Leaked to the Swiss weekly Le Matin Dimanche , two confidential Swiss Air Force reports conclude that the Swedish-made Gripen combat aircraft does not meet minimal air policing requirements, contrary to declarations made last November by Defense Minister Ueli Maurer who said the Gripen “satisfied Swiss military requirements.”
And also interestingly I was alerted to this by Brazilian media reports which, with a decision to be made soon in their own nation's combat aircraft tender, are closely watching the goings-on in Switzerland and are carefully reading Indian documents tracing the path they took to choosing the Rafale.
The Swiss air force documents, dated November 9, 2009, say that that the tests were undertaken in 2008 with the old generation of Gripen which has a less powerful engine and far less equipment than the Gripen-NG (new generation). But the second report takes into account the upgrades of 98 items (engine, radar etc.) and concludes that the Gripen “is still not able to compete with the two other candidates. It never reaches the 'Meet Minimum Expected Capabilities' in all type of missions.”
Both documents are signed by Air Force Commander Markus Gygax and are in English. Their authenticity is not in doubt. Ares has read them and you can too as PDFs .
What particularly troubles the Swiss is that the mission the Gripen scored the worst on is the only one that the Swiss air force is certain it will have to undertake: protecting the sovereignty of its airspace. The Swedish aircraft only scored 5.33 out of 10 on this mission, well beneath the minimum 6 required by the air force. Gripen's low score overall on this mission was the result of three counter-performances: slow “quick reaction alert” on which it scored 4.7, insufficient flight performance (5.5) and nowhere near enough endurance (3.8). Six was the minimum requirement for all three tests. Eurofighter Typhoon scored 6.48 overall and the Rafale 6.98 on this air policing requirement.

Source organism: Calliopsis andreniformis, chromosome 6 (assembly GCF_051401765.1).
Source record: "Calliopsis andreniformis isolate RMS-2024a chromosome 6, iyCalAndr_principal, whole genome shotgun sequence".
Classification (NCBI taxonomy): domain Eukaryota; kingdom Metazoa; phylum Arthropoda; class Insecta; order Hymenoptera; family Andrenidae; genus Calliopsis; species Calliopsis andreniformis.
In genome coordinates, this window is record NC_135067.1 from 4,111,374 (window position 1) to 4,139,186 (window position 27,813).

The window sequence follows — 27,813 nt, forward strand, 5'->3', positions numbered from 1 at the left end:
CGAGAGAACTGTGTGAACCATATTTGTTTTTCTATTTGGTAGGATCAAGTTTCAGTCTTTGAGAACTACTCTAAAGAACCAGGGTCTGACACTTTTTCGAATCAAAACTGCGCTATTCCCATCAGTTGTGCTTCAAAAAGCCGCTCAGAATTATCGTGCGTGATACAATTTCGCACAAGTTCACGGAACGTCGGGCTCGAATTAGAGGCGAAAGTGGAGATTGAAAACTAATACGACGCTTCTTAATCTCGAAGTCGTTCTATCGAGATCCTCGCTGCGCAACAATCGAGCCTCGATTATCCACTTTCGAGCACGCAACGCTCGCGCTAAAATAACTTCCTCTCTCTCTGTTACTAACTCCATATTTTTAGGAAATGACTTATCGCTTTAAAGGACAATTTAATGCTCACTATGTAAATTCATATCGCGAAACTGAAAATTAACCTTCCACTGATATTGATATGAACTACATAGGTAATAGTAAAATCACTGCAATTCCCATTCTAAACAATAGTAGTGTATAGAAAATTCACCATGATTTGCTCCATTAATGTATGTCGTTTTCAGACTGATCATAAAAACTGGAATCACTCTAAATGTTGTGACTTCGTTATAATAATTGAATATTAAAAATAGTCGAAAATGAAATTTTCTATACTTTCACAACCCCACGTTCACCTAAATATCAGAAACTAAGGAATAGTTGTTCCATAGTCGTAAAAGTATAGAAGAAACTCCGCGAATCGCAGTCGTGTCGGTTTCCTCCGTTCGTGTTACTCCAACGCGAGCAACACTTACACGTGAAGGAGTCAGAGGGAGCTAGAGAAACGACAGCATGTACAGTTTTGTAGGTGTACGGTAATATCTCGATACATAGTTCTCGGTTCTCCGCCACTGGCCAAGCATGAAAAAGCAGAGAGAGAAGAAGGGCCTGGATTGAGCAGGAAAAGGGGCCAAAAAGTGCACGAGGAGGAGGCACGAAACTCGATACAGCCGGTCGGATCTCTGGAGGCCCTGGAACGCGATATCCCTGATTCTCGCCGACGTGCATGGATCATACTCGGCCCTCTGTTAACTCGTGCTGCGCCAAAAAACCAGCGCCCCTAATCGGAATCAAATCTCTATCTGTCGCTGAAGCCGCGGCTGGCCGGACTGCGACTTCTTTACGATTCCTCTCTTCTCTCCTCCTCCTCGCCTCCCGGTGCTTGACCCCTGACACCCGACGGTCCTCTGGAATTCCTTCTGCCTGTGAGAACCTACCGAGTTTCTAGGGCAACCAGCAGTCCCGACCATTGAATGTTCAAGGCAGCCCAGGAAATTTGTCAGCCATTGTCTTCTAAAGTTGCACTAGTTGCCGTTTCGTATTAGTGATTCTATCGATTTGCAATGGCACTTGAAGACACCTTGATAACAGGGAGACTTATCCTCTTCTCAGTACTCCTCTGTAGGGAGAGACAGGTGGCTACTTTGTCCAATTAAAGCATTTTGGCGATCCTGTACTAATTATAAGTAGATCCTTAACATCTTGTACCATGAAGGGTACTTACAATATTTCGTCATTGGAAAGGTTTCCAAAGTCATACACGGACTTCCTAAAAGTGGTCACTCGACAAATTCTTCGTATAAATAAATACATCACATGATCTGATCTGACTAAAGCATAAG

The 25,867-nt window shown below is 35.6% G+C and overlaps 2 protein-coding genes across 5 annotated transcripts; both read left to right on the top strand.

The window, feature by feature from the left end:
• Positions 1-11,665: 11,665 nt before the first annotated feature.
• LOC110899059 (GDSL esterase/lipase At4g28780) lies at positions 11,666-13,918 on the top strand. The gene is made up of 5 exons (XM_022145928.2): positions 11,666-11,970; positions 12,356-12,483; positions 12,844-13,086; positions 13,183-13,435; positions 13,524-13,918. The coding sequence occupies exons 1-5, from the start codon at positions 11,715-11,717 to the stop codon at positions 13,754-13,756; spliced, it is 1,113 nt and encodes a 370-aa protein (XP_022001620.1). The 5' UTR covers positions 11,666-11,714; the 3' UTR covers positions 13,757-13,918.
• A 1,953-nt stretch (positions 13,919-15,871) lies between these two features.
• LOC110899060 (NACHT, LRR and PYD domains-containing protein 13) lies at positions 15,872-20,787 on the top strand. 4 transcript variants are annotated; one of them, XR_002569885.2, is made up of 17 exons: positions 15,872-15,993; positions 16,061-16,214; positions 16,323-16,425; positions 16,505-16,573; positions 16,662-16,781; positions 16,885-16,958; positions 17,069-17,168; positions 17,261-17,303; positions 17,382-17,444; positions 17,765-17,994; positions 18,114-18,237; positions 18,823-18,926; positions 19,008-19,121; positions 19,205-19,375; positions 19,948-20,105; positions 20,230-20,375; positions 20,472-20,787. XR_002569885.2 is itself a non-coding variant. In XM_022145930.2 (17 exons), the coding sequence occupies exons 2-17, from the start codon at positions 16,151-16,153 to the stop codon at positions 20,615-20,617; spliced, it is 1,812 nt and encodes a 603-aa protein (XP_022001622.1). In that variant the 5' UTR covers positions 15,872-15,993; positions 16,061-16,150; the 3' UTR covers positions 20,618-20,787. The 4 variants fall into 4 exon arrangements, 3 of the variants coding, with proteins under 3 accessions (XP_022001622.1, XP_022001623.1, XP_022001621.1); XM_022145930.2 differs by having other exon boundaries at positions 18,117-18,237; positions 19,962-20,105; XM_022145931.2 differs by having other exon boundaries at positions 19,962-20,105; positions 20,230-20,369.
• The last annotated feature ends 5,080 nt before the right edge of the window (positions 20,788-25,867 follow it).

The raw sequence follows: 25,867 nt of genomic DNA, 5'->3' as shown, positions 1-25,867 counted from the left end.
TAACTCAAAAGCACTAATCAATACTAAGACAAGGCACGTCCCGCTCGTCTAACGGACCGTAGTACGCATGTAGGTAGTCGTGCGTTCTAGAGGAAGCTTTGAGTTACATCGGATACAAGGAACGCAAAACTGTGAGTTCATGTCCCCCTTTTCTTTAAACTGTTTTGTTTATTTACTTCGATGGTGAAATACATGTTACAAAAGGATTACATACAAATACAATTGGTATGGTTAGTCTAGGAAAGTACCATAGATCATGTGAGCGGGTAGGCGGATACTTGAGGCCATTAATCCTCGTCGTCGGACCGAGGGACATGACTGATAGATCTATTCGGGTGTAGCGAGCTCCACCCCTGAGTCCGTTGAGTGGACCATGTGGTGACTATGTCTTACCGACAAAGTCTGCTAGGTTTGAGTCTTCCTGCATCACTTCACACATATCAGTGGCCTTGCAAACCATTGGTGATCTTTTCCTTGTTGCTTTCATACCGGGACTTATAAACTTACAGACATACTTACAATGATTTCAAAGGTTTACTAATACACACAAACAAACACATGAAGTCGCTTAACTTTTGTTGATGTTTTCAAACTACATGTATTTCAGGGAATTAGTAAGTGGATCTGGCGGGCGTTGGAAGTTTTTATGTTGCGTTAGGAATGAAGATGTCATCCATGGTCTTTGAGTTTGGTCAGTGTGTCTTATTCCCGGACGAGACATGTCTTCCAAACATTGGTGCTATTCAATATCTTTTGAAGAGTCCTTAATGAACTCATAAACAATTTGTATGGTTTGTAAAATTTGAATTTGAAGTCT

Le Matin Dimanche reports that moral is low at the Swiss procurement agency Armasuisse and in the air force's evaluation teams who claim that Gripen got its score of 6 only on financial criteria. My conjecture is that not much arm-twisting was required by the newspaper to obtain these confidential air force reports.
In the first report the evaluation team writes that “among the three... candidates, the Rafale was the aircraft which demonstrated the best effectiveness and suitability in the accomplishment of all types of Air-to-Air missions, Recce and Strike missions. In addition, the Rafale made the best impression to the pilots.”
“The Eurofighter was able to fulfill all Mission Essential Tasks required by Air-to-Air missions. Hence in the Air-to-Air domain, there were several deficiencies that prevented a good execution of some mission essential tasks. The a/c performances (super cruise at Mach 1.4) were among the strong point of the Eurofighter. The sensors data fusion and the EW suite performances can be mentioned among the weak points...the capabilities of the Eurofighter to fulfill Recce and Strike missions were rated as unsatisfactory.”
“Based on test flight results, the Rafale is the candidate which fulfill all Swiss Air Force requirements and ended with the best score recommended as new fighter for the Swiss Air Force. The Eurofighter is the best alternative to the Rafale.”
That conclusion seems fairly clear and explains the disappointment and low morale in the Swiss airforce and at Armasuisse. They haven't got what they really wanted.